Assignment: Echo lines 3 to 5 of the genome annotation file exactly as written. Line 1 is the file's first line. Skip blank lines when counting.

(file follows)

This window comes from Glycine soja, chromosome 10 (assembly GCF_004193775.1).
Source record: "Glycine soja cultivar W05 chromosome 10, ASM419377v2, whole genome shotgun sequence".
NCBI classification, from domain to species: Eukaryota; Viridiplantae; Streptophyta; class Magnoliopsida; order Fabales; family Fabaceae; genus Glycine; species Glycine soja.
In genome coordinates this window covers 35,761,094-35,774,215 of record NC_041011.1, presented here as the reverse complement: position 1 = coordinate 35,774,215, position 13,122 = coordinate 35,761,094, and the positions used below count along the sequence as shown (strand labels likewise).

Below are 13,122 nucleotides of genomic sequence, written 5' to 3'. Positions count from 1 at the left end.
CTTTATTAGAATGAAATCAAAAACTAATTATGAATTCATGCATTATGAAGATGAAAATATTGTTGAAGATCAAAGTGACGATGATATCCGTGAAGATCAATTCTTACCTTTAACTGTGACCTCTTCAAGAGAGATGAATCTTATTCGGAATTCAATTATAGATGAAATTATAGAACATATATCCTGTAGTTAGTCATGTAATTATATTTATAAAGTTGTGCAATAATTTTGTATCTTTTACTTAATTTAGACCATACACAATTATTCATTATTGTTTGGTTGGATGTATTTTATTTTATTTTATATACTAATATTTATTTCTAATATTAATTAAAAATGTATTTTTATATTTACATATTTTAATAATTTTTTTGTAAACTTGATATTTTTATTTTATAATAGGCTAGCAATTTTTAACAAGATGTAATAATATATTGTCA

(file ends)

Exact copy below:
NCBI classification, from domain to species: Eukaryota; Viridiplantae; Streptophyta; class Magnoliopsida; order Fabales; family Fabaceae; genus Glycine; species Glycine soja.
In genome coordinates this window covers 35,761,094-35,774,215 of record NC_041011.1, presented here as the reverse complement: position 1 = coordinate 35,774,215, position 13,122 = coordinate 35,761,094, and the positions used below count along the sequence as shown (strand labels likewise).

Below are 13,122 nucleotides of genomic sequence, written 5' to 3'. Positions count from 1 at the left end.